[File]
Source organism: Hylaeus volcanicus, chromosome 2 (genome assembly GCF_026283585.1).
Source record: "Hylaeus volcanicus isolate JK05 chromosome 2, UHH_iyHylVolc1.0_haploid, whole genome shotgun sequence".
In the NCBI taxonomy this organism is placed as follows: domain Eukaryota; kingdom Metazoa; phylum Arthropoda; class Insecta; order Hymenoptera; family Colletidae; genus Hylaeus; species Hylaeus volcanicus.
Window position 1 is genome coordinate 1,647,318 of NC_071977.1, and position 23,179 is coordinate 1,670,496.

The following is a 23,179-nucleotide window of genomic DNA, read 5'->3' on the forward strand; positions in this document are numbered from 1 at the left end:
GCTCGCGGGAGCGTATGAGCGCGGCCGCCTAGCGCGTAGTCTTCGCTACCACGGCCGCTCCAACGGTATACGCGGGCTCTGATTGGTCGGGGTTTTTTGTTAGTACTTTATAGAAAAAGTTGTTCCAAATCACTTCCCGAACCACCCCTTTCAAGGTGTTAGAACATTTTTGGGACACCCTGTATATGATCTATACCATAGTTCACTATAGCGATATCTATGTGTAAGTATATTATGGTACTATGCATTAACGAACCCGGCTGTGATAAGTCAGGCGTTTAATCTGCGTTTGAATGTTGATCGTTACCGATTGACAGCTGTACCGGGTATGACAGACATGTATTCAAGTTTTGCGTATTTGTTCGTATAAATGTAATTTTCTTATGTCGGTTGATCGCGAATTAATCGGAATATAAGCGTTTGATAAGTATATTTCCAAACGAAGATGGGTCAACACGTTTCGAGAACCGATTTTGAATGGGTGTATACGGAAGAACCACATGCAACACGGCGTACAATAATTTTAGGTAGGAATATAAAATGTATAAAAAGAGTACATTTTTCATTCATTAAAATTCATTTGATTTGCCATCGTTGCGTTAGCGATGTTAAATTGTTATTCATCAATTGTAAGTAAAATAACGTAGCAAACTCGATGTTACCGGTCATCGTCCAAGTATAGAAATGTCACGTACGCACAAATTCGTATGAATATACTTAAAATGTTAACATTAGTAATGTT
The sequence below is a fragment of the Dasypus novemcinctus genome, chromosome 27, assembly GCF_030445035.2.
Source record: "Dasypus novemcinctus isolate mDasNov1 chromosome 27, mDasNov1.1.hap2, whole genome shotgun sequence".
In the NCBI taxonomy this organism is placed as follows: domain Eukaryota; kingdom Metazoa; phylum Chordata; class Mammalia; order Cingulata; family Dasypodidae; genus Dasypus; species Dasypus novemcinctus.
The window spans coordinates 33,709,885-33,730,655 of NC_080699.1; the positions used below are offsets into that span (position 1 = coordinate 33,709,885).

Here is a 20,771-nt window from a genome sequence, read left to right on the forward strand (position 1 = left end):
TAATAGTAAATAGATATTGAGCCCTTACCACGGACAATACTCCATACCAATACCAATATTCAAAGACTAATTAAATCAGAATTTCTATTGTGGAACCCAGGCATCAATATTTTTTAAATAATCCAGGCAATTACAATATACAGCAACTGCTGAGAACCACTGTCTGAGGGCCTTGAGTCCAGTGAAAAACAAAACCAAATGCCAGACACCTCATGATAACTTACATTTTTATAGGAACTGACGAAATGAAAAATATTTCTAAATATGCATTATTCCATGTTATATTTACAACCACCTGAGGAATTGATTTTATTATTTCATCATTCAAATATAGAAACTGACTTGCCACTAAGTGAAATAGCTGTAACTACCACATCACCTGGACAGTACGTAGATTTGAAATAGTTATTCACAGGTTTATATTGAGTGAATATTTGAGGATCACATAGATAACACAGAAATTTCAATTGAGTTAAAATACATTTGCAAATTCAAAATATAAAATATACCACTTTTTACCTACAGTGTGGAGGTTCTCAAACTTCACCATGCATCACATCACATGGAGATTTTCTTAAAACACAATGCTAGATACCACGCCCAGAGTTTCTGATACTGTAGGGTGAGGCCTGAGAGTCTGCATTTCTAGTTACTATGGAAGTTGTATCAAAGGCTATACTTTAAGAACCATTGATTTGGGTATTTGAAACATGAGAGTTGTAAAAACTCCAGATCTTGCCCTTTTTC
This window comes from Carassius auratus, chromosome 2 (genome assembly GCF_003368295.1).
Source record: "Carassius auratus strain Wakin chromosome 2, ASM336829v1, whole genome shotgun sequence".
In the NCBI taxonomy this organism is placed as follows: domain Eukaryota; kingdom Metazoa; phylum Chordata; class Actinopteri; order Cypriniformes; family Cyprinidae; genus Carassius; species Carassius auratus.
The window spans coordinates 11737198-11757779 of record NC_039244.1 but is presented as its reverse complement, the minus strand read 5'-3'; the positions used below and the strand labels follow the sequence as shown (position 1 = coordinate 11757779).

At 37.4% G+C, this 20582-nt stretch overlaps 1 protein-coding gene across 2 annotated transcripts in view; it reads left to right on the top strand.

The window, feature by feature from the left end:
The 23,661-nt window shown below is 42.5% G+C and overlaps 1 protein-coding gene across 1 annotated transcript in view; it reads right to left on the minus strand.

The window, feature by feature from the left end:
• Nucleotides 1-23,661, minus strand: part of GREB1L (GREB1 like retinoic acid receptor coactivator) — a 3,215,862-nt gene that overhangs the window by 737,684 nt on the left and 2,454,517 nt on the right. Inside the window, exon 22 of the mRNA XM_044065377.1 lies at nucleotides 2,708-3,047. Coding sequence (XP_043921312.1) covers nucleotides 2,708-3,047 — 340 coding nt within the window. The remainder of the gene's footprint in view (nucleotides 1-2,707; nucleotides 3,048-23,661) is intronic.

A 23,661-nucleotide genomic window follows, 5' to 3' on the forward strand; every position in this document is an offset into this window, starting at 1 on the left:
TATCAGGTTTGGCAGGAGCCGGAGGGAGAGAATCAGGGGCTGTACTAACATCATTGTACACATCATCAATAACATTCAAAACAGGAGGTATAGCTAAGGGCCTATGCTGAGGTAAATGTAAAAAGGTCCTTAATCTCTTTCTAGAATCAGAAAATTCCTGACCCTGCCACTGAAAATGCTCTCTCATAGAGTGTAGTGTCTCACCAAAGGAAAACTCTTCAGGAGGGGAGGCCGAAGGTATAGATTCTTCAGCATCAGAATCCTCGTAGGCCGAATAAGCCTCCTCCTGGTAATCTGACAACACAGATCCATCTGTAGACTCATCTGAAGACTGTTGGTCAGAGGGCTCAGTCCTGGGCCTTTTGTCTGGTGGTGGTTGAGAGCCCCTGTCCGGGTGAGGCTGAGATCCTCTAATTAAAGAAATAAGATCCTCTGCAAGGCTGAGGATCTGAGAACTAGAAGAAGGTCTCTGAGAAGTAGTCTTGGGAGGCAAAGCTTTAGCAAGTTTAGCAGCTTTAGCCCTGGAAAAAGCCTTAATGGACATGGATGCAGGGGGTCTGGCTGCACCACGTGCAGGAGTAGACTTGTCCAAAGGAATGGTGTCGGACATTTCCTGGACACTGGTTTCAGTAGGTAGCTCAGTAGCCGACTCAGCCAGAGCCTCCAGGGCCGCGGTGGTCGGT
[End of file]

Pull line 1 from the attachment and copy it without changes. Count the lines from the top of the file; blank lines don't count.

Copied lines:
Source organism: Hylaeus volcanicus, chromosome 2 (genome assembly GCF_026283585.1).